WASHINGTON - A U.S. Navy destroyer was fired on again with a cruise missile Wednesday off the coast of Yemen, according to the Defense Department's spokesman.
The USS Mason detected the missile at 11 a.m. ET. The ship fired countermeasures to thwart the missile, which landed harmlessly in the water, according to Peter Cook, the Pentagon's press secretary.
It’s unclear if the Navy’s response protected the ship, or if the missile simply missed. No sailors were hurt, and the USS Mason was undamaged.
The attack occurred south of Al Hudaydah, an area controlled by Houthi rebels who are backed by Iran. A similar attack failed on Sunday.
The Mason is deployed to the Red Sea as part of the Eisenhower Carrier Strike Group. The Mason is supporting security operations in the region, which has been the site of confrontations with pirates and Iranian vessels suspected of carrying weapons to the Houthis.
"Those who threaten our forces should know that U.S. commanders retain the right to defend their ships, and we will respond to this threat at the appropriate time and in the appropriate manner," Cook said.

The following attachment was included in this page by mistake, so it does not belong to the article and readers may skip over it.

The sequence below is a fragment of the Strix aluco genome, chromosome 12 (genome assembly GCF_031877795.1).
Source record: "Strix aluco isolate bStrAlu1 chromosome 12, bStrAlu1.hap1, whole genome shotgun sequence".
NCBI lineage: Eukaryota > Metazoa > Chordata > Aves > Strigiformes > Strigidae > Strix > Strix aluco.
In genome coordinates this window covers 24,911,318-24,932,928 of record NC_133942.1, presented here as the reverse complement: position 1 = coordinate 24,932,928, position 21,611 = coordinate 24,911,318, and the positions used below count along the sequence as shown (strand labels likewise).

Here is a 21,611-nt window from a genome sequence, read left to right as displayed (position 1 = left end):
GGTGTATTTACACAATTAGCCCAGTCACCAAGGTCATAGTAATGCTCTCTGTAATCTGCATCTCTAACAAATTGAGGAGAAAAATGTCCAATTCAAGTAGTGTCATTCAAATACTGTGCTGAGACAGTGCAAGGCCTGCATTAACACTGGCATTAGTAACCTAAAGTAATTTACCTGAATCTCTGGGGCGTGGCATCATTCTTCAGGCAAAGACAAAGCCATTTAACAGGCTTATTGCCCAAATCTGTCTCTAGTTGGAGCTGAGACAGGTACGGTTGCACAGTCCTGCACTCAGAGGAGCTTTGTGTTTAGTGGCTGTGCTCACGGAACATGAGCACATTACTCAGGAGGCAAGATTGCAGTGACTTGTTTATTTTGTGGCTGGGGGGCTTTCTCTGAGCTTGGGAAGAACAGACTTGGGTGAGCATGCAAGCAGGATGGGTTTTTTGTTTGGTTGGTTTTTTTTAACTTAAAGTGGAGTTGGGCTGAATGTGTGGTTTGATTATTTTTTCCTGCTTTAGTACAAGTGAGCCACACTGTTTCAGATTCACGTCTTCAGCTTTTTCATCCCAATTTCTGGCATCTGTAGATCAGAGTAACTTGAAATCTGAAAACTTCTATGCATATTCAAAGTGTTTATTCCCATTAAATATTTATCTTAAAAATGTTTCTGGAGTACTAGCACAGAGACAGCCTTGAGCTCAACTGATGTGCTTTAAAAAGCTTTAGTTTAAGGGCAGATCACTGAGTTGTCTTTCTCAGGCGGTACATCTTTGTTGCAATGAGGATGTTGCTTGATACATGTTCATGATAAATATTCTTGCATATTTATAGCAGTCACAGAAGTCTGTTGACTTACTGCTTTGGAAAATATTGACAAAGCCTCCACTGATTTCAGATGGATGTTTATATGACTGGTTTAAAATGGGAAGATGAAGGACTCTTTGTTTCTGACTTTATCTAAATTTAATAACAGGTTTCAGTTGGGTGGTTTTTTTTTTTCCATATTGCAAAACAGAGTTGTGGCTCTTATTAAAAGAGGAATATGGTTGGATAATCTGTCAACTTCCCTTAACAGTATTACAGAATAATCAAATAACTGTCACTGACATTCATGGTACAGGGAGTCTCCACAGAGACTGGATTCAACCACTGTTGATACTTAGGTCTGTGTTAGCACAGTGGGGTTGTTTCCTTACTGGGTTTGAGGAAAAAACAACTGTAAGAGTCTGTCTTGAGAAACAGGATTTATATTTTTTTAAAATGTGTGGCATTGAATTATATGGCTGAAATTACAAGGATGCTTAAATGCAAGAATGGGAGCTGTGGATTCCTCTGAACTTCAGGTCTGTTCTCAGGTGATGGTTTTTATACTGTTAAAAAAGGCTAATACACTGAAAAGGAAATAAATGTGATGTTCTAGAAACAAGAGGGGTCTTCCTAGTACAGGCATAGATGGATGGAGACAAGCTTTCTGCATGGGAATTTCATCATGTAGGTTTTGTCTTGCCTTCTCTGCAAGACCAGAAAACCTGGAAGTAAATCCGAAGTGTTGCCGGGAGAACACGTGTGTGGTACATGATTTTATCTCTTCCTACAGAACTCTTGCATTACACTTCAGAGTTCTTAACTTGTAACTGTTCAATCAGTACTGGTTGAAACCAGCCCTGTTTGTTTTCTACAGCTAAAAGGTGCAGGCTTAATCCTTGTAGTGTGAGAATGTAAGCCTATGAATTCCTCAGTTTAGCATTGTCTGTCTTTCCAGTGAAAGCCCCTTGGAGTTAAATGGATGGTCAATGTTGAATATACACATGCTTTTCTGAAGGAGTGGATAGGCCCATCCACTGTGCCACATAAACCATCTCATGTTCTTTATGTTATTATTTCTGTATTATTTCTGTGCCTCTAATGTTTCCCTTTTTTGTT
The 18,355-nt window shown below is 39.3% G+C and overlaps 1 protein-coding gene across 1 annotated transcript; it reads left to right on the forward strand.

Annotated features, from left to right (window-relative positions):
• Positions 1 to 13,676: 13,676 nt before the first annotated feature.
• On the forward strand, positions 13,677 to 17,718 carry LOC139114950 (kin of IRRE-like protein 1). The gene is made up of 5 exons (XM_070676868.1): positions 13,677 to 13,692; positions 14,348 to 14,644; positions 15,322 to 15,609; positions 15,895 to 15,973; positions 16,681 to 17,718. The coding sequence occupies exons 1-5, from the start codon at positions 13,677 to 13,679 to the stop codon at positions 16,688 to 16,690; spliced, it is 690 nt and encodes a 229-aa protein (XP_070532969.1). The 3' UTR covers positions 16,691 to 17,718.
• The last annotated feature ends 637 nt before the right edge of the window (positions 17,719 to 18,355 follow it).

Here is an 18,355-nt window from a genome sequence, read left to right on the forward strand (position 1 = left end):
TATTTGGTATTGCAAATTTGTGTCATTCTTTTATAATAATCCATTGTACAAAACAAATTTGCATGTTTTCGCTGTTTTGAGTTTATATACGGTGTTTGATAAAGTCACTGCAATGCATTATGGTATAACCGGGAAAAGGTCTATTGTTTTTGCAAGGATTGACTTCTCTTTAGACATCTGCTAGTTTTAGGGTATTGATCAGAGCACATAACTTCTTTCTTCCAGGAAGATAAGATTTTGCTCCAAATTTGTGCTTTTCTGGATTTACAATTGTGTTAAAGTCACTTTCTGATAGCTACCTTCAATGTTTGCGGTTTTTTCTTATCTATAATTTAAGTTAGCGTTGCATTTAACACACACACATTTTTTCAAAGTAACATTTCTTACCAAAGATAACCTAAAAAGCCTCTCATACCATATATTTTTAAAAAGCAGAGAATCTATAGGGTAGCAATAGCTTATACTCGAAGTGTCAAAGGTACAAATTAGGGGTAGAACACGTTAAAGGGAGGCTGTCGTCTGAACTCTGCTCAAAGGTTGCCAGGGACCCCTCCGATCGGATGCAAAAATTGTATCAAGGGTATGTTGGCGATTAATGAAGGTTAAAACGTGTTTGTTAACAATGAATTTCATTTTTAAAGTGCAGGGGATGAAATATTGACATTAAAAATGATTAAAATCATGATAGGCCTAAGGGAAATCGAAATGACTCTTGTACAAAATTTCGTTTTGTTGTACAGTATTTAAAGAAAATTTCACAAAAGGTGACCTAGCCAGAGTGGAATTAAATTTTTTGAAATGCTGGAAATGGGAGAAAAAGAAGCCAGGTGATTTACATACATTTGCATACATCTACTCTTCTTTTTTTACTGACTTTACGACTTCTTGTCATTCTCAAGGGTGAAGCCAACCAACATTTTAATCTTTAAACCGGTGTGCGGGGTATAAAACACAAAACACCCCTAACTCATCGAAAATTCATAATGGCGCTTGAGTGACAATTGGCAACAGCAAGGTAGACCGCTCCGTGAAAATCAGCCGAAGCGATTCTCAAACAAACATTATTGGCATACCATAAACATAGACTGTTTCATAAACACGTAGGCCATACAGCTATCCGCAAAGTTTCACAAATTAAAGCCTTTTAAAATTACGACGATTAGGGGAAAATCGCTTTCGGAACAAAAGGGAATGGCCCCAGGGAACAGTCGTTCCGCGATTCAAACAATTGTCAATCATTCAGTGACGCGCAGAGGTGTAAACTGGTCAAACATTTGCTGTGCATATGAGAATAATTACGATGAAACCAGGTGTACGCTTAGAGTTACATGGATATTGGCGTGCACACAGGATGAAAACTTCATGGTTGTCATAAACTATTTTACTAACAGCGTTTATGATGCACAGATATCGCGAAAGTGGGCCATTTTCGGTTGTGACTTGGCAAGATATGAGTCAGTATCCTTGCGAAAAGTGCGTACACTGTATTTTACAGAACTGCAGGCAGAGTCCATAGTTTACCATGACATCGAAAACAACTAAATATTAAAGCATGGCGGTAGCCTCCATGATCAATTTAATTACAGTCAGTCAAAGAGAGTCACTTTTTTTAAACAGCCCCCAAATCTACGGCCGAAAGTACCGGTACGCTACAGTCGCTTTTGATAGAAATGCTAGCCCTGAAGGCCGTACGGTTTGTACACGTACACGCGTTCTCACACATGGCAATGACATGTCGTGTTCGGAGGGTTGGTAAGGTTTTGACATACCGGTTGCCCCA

The Navy won't be deterred from patrolling the Red Sea, Adm. John Richardson, the Chief of Naval Operations, said in a statement.
"We are trained and ready to defend ourselves and to respond quickly and decisively," Richardson said. "The team in USS Mason demonstrated initiative and toughness as they defended themselves and others against these unfounded attacks over the weekend and again today."
The Navy employs a variety of tactics to defeat cruise missiles, said Loren Thompson, a defense industry consultant and military analyst at the Lexington Institute. Heat-seeking, ship-killing missiles can be led astray by flares, while radar-guided missiles lose their targets in clouds of aluminum chaff. Lasers shot directly at heat-seeking missiles can blind them as well, Thompson said.
Yemen has been consumed by a civil war between the Houthi rebels, backed by Iran, and Yemen’s government, which has international recognition.
Saudi Arabia has led a bombing campaign against the Houthi rebels, but that effort has been implicated in several incidents of civilian deaths.
The U.S. military also conducts airstrikes in Yemen. Two weeks ago, the Pentagon announced that it had killed two al-Qaeda operatives there.